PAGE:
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Microsoft's wearables game plan: How a fitness band fits in

Microsoft isn't going the Smartwatch 2.0 route with its rumored fitness band. Instead, the company has a more targeted and cloud-connected wearables game plan, sources say.

Mary Jo Foley
Mary Jo Foley has covered the tech industry for 30 years for a variety of publications, including ZDNet, eWeek and Baseline. She is the author of Microsoft 2.0: How Microsoft plans to stay relevant in the post-Gates era (John Wiley & Sons, 2008). She also is the cohost of the "Windows Weekly" podcast on the TWiT network.
Mary Jo Foley
3 min read

Microsoft included this image in a "wearable personal information system" patent it was awarded in May. A finished product could look quite different. USPTO/Microsoft

Rumors about a coming Microsoft smartwatch have been circulating for a while. As of a few months ago, that "smartwatch" was sounding more like it would be a fitness band.

On Sunday, Forbes reconfirmed its previous reporting and Windows SuperSite's reported that the first of Microsoft's new wearables looked to be a fitness band, not a more fully-featured watch. The latest reports claim the coming Microsoft fitness band could be available for purchase this holiday season. (Or at least by the very end of this year, if Microsoft can get its ducks in a row.)

A related aside: Eagled-eyed reader Erdim Tanyeri spotted what might or might not be a prototype of the Microsoft fitness band during the "Agents of S.H.I.E.L.D" TV show on October 7. (See the image embedded below.) He noted that this particular show often features Microsoft products, including Surfaces and Lumias. I have no idea if the fitness band he saw is something Microsoft provided to the studio, but at the very least, it provides an idea of what a Microsoft fitness band could look like based on previous tips and leaks.

I heard earlier this summer that Microsoft was rethinking what its first new wearable device should be. Rather than going all-in with yet another fully-featured, me-too smartwatch aimed at the masses, the company was leaning more towards a more targeted device appealing to a more limited audience.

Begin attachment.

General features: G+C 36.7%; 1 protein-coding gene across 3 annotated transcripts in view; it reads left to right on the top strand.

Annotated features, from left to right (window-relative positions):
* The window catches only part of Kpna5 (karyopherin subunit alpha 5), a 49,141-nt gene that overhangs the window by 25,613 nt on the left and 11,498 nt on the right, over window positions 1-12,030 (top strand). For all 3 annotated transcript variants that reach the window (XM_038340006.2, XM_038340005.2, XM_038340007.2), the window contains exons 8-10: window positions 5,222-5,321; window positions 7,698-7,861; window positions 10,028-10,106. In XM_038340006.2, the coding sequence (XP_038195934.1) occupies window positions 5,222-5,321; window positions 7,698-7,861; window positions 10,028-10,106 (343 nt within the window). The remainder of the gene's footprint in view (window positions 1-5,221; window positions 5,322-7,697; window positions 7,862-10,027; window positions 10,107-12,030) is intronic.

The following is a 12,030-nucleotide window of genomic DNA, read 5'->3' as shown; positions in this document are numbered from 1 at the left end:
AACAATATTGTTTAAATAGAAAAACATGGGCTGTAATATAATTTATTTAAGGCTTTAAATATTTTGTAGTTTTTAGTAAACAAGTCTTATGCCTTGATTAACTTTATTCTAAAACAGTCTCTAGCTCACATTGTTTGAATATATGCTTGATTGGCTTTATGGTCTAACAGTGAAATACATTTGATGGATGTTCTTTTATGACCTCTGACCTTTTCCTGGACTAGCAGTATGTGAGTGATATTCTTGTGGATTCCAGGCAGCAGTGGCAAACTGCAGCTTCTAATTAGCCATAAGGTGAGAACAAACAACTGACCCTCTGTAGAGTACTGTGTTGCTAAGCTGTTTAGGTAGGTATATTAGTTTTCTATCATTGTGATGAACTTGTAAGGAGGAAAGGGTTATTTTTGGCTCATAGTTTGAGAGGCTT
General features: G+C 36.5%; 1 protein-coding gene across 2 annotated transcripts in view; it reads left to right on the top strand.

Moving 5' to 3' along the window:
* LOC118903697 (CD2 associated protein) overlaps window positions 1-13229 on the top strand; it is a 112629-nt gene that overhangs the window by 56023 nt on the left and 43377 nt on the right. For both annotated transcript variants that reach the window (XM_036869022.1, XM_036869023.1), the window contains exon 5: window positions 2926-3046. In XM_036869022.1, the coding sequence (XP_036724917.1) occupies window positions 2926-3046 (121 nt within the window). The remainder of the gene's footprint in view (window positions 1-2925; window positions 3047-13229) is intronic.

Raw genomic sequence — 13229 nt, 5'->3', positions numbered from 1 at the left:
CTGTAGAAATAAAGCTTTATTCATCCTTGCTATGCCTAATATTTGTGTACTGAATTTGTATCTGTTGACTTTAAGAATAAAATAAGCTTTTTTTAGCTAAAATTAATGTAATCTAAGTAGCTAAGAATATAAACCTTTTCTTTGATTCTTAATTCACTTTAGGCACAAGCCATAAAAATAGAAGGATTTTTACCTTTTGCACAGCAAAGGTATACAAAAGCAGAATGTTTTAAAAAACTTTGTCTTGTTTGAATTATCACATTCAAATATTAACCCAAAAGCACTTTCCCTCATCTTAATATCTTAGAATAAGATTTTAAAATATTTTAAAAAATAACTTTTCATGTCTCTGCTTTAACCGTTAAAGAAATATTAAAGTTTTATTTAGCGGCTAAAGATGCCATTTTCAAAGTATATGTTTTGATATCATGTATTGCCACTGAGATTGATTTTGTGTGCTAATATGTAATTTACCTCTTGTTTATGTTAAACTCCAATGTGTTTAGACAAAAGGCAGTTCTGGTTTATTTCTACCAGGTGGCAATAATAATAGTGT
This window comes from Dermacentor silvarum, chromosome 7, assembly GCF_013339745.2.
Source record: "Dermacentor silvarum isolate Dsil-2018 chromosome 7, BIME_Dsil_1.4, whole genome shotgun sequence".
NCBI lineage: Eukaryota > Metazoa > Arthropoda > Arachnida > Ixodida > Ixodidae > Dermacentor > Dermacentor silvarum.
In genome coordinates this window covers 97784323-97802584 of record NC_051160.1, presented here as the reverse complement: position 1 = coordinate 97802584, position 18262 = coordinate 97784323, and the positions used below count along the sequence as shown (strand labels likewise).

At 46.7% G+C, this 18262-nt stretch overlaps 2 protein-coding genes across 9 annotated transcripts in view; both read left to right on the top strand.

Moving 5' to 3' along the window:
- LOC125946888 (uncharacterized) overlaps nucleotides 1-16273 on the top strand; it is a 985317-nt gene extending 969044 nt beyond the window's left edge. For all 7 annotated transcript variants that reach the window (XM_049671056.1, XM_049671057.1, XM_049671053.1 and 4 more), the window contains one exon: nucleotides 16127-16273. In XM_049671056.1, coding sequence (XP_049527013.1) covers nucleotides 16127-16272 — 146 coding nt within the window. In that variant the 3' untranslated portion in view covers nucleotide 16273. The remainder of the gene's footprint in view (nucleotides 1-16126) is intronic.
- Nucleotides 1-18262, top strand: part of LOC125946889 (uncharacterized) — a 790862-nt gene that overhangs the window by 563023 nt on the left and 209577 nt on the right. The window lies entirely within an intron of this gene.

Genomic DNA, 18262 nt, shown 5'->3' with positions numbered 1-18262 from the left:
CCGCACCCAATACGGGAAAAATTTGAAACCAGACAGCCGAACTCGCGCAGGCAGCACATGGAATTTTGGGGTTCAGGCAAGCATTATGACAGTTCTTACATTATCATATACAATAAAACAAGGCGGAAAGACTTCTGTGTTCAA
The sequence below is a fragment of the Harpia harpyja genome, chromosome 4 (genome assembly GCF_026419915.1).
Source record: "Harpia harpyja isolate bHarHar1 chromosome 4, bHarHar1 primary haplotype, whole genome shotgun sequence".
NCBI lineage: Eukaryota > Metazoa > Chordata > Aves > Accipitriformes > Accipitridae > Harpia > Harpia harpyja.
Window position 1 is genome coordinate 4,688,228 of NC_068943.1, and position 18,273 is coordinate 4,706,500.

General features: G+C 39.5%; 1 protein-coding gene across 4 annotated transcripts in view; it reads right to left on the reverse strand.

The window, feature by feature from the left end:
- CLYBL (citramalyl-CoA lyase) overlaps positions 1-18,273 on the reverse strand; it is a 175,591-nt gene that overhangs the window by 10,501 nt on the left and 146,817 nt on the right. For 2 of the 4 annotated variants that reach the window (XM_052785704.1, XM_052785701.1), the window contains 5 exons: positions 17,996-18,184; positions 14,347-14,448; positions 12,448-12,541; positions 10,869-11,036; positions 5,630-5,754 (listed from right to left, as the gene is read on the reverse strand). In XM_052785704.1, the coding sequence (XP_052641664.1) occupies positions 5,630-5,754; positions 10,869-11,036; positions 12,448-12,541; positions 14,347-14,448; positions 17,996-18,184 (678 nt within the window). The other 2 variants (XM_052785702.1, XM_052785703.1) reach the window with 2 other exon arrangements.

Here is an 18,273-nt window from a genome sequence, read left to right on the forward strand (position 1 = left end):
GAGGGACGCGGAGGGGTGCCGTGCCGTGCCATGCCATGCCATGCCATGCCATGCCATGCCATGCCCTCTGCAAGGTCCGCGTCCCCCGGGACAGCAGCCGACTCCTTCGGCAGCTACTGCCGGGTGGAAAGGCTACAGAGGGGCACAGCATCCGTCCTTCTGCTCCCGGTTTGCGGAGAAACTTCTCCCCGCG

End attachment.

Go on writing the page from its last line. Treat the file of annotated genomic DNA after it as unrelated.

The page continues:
Rumor has it that the Microsoft fitness band will work not just with Windows Phone, but also with iPhones and Android phones. That makes sense given the new Microsoft's cross-platform push.

It's the Microsoft side of the wearables equation that interests me the most, however. I'm expecting the coming fitness band to have a Windows core inside the device, given Microsoft execs' insistence that Windows 10 will run "everywhere," meaning from the smallest Internet of Things devices, to data center servers.

The Operating Systems Group team at Microsoft is building a common set of graphics, gaming and media consumption/creation services that will work on PCs, tablets, phones, Xbox consoles and wearables. I'd assume there will be a similar push on the development side of the house to enable developers to access a common set of tools and programming interfaces to build apps for all of these different Windows platforms (to the extent that the UI/form factor allows).

Don't forget Microsoft recently relaunched its MSN.com portal. The revamped Health and Fitness vertical on MSN.com allows users to maintain their daily diet intake journal; track their cardio exercise; record a run with GPS coordinates (on GPS-enabled phones); track their weight and steps; analyze historical diet, exercise and other data; and store favorite foods and exercises. Microsoft's HealthVault is no longer required to sync across devices for the Health & Fitness app. But Microsoft officials said they are not planning to phase out HealthVault, which is a service where users can store their medical information.

There's an interesting cloud connection here, too. The new MSN.com is using the Azure NoSQL service, known as DocumentDB, as a core component of its User Data Store. Health and Fitness is one of the first MSN verticals going live on Azure DocumentDB with the new MSN launch. The other MSN verticals will soon start using an updated UDS architecture layered on top of Azure DocumentDB.

I've heard from my contacts that Microsoft also has been working on what might be its second wearable. Known internally as "="" this="" sounds="" like="" it="" will="" be="" a="" gaming="" helmet"="" shortcode="link" asset-type="article" uuid="75e48f38-8c86-11e2-b06b-024c619f5c3d" slug="is-microsoft-working-on-gaming-helmets-and-eyewear" link-text="" section="news" title="Is Microsoft working on gaming helmets and eyewear?" edition="us" data-key="link_bulk_key" api="{"id":"75e48f38-8c86-11e2-b06b-024c619f5c3d","slug":"is-microsoft-working-on-gaming-helmets-and-eyewear","contentType":null,"edition":"us","topic":{"slug":"culture"},"metaData":{"typeTitle":null,"hubTopicPathString":"Culture","reviewType":null},"section":"news"}"> if and when it ends up coming to market. (Patent applications by Microsoft for such a helmet date back to 2012.)

I could see Microsoft offering its rumored fitness band and gaming helmet as part of various bundles with its Xbox and/or its Windows Phones/Surface tablets. That would be a sounder strategy, to me, than simply building yet another smartwatch that offers users little they can't do today with their smartphones alone...

This story originally appeared as "How Microsoft's expected fitness band fits into its new wearables game plan" on ZDNet.